26 Students to be Published in National Literary Journal

October 4, 2019

Mallorie Keltz
Mallorie Keltz

Jackson, Mississippi — Twenty-six Phi Theta Kappa Honor Society (PTK) members will have their writing published in the 2019 issue of PTK’s online literary journal, Nota Bene. Five of the students will receive scholarships for their exemplary entries. Labette Community College alumna, Mallorie Keltz, was among those published. 

Nota Bene showcases the outstanding writing of Phi Theta Kappa members. More than 550 entries were submitted to the 2019 competition, which is judged by current and retired college faculty and staff from across the country. The digital issue will be available on ptk.org this winter.

“Synthesizing American Educational Philosophy: The Liberal Arts Alternative,” a research paper by Shannon Dawe, was selected as the most outstanding entry. Shannon, who attends Montgomery College in Maryland, will receive the Ewing Citation Award of $1,000, named in honor of Nell Ewing, a long-time PTK staff member who oversaw Nota Bene and retired in 2012.

Four additional submissions were also singled out as outstanding, and those authors will each receive a Reynolds Award of $500. The award is endowed by the Donald W. Reynolds Foundation and honors the memory of the late Donald W. Reynolds, founder of the Donrey Media Group. 

The Reynolds Award recipients are:

·       Savannah Barnes, Pearl River Community College, Mississippi 

·       Edna Chiclana, Anoka-Ramsey Community College, Minnesota 

·       Lucy Kesterson, Skagit Valley College, Washington 

·       Carmela Yeseta, Sierra College, California 

The 26 students who will be published in the 2019 issue of Nota Bene are: 


Geoffrey Alejo, San Diego Miramar College, California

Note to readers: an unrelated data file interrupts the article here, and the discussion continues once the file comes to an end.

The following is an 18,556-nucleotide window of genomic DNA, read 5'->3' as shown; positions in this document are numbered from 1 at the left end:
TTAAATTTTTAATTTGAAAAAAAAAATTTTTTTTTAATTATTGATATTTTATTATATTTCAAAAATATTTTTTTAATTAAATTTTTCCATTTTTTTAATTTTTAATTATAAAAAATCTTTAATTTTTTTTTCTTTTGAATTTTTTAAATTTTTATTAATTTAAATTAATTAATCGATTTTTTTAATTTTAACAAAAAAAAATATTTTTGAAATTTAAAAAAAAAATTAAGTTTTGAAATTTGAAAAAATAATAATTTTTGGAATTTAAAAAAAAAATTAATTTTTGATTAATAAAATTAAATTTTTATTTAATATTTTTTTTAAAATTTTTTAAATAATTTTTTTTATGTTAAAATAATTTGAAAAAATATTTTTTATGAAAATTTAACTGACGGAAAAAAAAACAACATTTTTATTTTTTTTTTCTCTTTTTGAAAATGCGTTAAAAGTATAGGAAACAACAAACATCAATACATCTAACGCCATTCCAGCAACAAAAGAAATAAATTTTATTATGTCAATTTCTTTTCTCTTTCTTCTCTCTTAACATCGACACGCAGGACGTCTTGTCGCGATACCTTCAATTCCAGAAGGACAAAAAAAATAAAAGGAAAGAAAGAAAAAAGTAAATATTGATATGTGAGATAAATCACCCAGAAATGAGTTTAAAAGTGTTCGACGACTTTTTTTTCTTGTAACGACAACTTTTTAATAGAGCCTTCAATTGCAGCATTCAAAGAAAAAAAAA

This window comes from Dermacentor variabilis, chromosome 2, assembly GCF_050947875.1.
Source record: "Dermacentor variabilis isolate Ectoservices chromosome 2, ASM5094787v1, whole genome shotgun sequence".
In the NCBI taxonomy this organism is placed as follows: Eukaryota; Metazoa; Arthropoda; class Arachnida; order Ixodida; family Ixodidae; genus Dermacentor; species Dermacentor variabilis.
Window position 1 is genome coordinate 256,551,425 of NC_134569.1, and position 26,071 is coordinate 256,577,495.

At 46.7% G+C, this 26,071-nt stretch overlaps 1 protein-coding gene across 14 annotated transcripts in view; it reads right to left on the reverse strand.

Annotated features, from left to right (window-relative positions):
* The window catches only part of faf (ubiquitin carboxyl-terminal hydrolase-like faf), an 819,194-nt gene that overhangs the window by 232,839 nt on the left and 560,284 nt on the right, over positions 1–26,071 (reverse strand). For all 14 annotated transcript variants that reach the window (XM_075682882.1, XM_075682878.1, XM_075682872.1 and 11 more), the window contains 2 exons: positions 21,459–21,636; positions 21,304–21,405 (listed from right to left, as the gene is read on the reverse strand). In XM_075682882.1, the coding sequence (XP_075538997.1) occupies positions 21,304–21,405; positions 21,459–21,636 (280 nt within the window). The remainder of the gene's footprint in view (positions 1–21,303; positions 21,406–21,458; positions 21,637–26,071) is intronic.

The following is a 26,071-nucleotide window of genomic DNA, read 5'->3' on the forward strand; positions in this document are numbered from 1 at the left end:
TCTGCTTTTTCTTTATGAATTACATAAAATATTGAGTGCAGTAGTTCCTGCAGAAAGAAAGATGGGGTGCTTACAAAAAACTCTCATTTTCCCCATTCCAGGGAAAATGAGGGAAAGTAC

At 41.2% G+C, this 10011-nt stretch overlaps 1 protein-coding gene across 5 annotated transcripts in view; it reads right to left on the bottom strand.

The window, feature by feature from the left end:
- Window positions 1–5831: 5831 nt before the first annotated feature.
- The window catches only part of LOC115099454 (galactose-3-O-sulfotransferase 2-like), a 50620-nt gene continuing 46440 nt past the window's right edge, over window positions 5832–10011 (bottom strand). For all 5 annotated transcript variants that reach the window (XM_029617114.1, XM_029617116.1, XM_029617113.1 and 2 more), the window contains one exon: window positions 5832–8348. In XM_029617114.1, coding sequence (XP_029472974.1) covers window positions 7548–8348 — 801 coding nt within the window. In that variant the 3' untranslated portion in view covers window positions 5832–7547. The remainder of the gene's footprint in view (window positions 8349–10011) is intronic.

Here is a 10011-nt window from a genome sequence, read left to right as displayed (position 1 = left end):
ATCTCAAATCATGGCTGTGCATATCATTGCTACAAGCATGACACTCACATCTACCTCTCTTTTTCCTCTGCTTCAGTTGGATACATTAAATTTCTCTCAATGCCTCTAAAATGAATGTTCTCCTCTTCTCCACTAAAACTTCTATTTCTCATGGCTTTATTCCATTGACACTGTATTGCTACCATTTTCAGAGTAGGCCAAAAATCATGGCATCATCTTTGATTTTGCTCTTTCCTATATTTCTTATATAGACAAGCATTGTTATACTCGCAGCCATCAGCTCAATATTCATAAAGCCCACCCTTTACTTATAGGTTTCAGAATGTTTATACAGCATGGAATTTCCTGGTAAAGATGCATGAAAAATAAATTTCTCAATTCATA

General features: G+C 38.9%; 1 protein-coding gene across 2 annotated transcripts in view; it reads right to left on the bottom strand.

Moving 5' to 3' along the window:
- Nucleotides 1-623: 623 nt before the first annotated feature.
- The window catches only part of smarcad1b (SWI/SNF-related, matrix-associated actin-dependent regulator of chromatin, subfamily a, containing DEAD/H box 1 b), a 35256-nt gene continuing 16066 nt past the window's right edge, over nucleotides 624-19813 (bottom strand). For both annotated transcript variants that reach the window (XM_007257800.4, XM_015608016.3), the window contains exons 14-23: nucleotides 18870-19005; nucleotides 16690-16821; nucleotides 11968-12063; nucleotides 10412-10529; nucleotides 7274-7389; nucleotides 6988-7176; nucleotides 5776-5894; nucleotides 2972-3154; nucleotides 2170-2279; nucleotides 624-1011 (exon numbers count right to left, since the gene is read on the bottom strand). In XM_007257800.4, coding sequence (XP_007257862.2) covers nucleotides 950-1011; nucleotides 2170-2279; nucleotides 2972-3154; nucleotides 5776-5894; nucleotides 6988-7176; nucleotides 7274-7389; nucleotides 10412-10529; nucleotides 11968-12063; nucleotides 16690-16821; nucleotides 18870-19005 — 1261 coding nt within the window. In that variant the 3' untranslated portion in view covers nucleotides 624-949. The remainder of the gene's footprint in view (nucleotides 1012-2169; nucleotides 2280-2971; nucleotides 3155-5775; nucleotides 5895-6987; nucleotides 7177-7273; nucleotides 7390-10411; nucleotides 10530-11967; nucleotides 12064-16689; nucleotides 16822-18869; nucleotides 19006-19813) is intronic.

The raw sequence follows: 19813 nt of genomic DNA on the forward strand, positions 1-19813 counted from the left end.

“We’ll Be at the Pier Tonight”


Savannah Barnes, Pearl River Community College, Mississippi

“To Carry the Sun”


Kerrie Barney, Central New Mexico Community College, New Mexico 

“The First Three Weeks of Physics 1510”


Dorothy Beardsley, River Valley Community College, Vermont

“After This”


Edna Chiclana, Anoka-Ramsey Community College, Minnesota

“Lesson of Silence”


Shannon Dawe, Montgomery College, Maryland

“Synthesizing American Educational Philosophy: The Liberal Arts Alternative”


Faith Evans, The College of Southern Nevada, Nevada 

“The Mathematician”


Zoë Harper, State Fair Community College, Missouri 

“This Isn’t an Innuendo”


Christina Henslee, Mohave Community College, Arizona 

“Views and Theories on Scientific Truth”


Robert D. Hotton, Los Angeles Valley College, California 

“Chocolate Box”


Mallorie Keltz, Labette Community College, Kansas

“My Best Friend”


Lucy Kesterson, Skagit Valley College, Washington

Hamilton: Who Tells Your Story?”


Ayesha Khan, Walters State Community College, Tennessee 

“Abandonment of the Elderly Parents: Bliss or Nuisance?”


Rachael Lane-Stedman, Clackamas Community College, Oregon



Patrick Larmour, Cerro Coso Community College, California

“Catalyst: How College is Changing the Culture Inside Prison”


Gregory Lucero, Calhoun Community College, Alabama 

“Abusive Gender Roles: Gender Non-Conformity in the Eyes of Psychology”


Monica Nakashima, Shelton State Community College, Alabama 

“Should Young Children Be Allowed to Medically Transition?”


Victoria Orifice, Asnuntuck Community College, Connecticut 

“In Miles per Hour, the Speed of Light is, Like, a Lot”


Karishma Patel, Georgia Highlands College, Georgia

“Faces of Homelessness”


Stacey Price, Caldwell Community College & Technical Institute, North Carolina

“Under the Stars”


Kristina Seraphin, Central New Mexico Community College, New Mexico

“The Lake”


Samiha Wafi Sharif, Collin College, Texas 

“The Maternal Mortality Rate in Texas”


Hunter Smith, Johnson County Community College, Kansas 

“Blockbusting, Redlining, White Flight: Kansas City’s Colorful History of Oppression through Geography”


Shanandoah Sterling, Yavapai College, Arizona

“Christmas in a Box”


Andrew Todero, Thomas Nelson Community College, Virginia

“To Be Free”


Carmela Yeseta, Sierra College, California

“A Stack of Bodies Ten Feet Tall”


Phi Theta Kappa is the premier honor society recognizing the academic achievement of students at associate degree-granting colleges and helping them to grow as scholars and leaders. The Society is made up of more than 3.5 million members and nearly 1,300 chapters in 11 nations, with approximately 250,000 active members in the nation’s colleges. Learn more at ptk.org.

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